NEW YORK IDEAL MARCH
During the mandolin orchestra when a guest composer was impressed by an orchestra, they wrote a piece for that orchestra to play. Samuel Siegel wrote this march for the New York Ideal Mandolin Orchestra. We play it as our tribute to Mr. Siegel who performed a concert in Bozeman Montana in 1902. This playing inspired our predecessors, The Bozeman Mandolin and Guitar Club.
Muriel Johnstone dedicated this gorgeous Scottish waltz to Roy Goldring with whom she has collaborated on many occasions. This tune is named after Canisp, a mountain in Scotland near Lochniver, Ross and Cromarty. It features Sara Williams on the violin, with the mandolins taking a supporting role.
Most of the pieces attributed to Turloch O' Carolan have survived with only the melody line and no accompaniment. Inspired by Simon Mayer's arrangement of this Irish tune, The Montana Mandolin Society brings it's personal touch to the music, making a part of the “Montana Sound”. We speculate this is how it may have been played in a baroque setting considering that O'Carolan was influenced by the music from Italian sea merchants.
HEART OF THE HEARTLAND
Featuring the sixteen year old Megan Waldum, our youngest musician, playing Peter Ostroushko's stunningly emotional melody. Megan earned a tearful standing ovation at the Kennedy Center in Washington D.C. for her rendition. The mandolin melody is complimented by the cello and classical guitar rounding out the trio. This piece, an audience favorite, is a fine example of the many dimensions that makes up this musical society.
Dennis White first heard Bob Black practicing this tune on the banjo in the back of a van traveling from San Antonio to Nashville. Later Bob Black recorded it for his first solo banjo LP “Ladies on a Steamboat”.
Whether this was Beethoven's composition is subject to legend. The music was documented in Elijah Howe's collection of the 1840's. We were influenced by the old time fiddling of James Bryant.
CHORINHO IN LA MINEUR CELSO MACHADO
Both of these pieces are Brazilian in origin; the first is derived from a traditional song and the second is based on a dance”Choros”. In 20th century Brazil, however, the term Choro evolved to have many meanings, one is as an instrumental piece characterized by a syncopate rhythm. Steve and Kris bring the influences of the rich Bozeman classical guitar community to the society.
TEXAS FOX TROT
This piece can be played in a variety of ways, and lends itself nicely to large mandolin orchestras or a trio: mandolin, mandola, and mandocello. The Montana Mandolin Society's version sounds mysterious, like something you would hear in a darkened French cabaret.
FAR EAST/PETUNIA'S JIG
During the mandolin era, the musical focus was fueled by the popular Cadenza-a musician's trade magazine of the time. The Cadenza spot-lighted two or three finger playing of the five string banjo, the neopolatin mandolin and the spanish guitar. Both of these tunes were composed on the give string banjo played in the three finger style. It isn't very often that you hear the banjo playing a jig! The Montana Mandolin Society breaks new ground as we feature the banjo with its oriental cousin, the hammer dulcimer.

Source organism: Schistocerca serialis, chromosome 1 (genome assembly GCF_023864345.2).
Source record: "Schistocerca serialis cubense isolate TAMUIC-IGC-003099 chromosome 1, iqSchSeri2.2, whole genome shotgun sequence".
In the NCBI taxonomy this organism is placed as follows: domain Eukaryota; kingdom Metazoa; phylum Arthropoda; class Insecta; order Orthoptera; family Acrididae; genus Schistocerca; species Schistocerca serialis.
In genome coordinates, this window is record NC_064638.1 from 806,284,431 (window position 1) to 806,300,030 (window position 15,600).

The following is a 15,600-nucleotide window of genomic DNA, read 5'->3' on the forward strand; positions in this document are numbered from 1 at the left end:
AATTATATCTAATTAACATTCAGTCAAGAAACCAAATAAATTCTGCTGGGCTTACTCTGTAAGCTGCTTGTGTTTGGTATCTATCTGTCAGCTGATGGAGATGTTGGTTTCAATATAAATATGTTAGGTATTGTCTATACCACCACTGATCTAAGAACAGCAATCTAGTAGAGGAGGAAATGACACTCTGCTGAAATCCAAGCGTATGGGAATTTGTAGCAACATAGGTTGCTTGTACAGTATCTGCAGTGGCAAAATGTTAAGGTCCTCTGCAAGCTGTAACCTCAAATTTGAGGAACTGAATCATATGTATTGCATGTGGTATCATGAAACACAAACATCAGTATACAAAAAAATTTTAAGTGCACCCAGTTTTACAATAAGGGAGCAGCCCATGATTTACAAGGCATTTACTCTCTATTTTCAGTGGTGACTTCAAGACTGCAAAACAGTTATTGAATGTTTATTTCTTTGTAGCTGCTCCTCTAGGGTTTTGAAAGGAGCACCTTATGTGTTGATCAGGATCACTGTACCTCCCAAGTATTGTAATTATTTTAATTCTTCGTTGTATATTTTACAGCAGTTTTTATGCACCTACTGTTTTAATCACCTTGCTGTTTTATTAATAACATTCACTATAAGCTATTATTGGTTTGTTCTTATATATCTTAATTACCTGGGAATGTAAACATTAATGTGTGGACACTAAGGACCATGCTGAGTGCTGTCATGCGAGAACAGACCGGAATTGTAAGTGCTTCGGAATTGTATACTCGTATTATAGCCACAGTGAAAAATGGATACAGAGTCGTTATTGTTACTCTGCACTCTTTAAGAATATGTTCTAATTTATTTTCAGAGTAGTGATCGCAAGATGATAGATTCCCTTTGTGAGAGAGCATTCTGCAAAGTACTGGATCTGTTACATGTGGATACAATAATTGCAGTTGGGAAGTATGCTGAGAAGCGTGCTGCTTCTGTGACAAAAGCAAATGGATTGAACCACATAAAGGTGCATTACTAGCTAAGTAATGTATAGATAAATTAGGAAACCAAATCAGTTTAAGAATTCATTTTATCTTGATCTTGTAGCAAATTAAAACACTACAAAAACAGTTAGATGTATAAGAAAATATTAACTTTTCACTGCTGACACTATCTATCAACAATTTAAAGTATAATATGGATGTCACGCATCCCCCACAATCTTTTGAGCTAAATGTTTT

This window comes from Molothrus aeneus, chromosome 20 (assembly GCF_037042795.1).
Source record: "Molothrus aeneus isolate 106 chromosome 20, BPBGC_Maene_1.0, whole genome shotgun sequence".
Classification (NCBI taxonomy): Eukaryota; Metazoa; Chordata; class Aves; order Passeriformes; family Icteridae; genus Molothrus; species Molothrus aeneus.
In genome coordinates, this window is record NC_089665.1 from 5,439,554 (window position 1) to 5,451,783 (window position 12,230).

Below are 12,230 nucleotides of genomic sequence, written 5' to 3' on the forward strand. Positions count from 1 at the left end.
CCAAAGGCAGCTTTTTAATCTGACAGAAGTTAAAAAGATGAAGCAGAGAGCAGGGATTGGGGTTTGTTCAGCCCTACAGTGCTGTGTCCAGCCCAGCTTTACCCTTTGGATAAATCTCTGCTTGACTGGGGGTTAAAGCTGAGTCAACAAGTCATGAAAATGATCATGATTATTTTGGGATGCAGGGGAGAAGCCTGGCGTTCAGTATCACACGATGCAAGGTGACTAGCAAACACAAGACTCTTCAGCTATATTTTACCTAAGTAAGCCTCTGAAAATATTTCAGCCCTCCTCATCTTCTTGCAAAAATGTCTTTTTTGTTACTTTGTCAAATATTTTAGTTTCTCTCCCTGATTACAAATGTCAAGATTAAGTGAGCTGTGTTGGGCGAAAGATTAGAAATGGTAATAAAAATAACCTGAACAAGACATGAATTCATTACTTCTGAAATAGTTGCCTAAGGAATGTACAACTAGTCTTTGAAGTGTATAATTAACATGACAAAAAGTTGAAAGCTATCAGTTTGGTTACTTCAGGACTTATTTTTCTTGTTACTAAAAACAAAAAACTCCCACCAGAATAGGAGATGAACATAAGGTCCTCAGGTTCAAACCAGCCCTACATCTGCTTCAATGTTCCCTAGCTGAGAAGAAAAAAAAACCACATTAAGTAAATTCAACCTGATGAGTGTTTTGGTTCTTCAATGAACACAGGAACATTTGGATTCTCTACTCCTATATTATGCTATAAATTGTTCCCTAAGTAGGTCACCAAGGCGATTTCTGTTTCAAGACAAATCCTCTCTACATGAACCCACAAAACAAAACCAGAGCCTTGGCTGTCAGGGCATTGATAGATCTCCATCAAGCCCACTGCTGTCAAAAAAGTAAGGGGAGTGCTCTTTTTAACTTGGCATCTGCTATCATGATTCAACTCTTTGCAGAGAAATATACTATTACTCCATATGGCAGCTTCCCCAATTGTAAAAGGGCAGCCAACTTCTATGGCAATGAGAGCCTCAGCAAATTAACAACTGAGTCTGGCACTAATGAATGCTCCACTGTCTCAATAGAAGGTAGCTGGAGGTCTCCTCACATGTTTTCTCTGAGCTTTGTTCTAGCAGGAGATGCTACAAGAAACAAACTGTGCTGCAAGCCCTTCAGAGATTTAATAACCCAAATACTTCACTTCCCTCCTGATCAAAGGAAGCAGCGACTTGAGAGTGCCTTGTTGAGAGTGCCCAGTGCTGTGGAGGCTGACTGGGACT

Close your eyes and let the notes float while Dennis hunt and Craig Hall exchange jazz licks. This soulful melody is a jazz standard rarely played on the mandola.
THE BRIDGER WALTZ
Inspired by the Bridger Mountains that overlook Bozeman. In August of 2001, we were delighted to play this piece for the Honorable Mike Mansfield whose home was always in Montana. The ninety eight year old statesman closed his eyes, listened, and remarked how his lovely wife Maureen would have loved this song. We dedicate The Bridger Waltz to Mike and Maureen Mansfield.
RONDO FROM EINE KLEINA NACHTMUSIC
Mozart did indeed compose for the mandolin, although this piece was not composed for the mandolin, the versatility of the instrument is highlighted in this version.
AUGUSTA AT MIDNIGHT
This elegant tune was named after the Augusta Heritage Festival at Elkins, West Virginia. Sam Rizzetta recalls the memorable late-night jam sessions where the music gets 'really magical' around midnight. This is a good example of the feeling of chord movement.
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Heart of the Heartland
The Montana Mandolin Society
Michael Blessing-guest percussionist
Kris Ellingsen-classical guitar
Kevin Fabozzi-mandolin, mandola
Craig Hall-bass, acoustic guitar
Eric Lange-mandolin, classical guitar
Steve Marty-classical guitar, mandolin
Lindsay Turnquist-hammer dulcimer, octave mandolin
Megan Waldum-mandolin, banjolin
Dennis Hunt-octave mandolin, mandola
Dennis White- mandolin, banjo, director
Business Manager-Lori Brockway
Photograpy-Dough Lineman, Deirdre Eitel.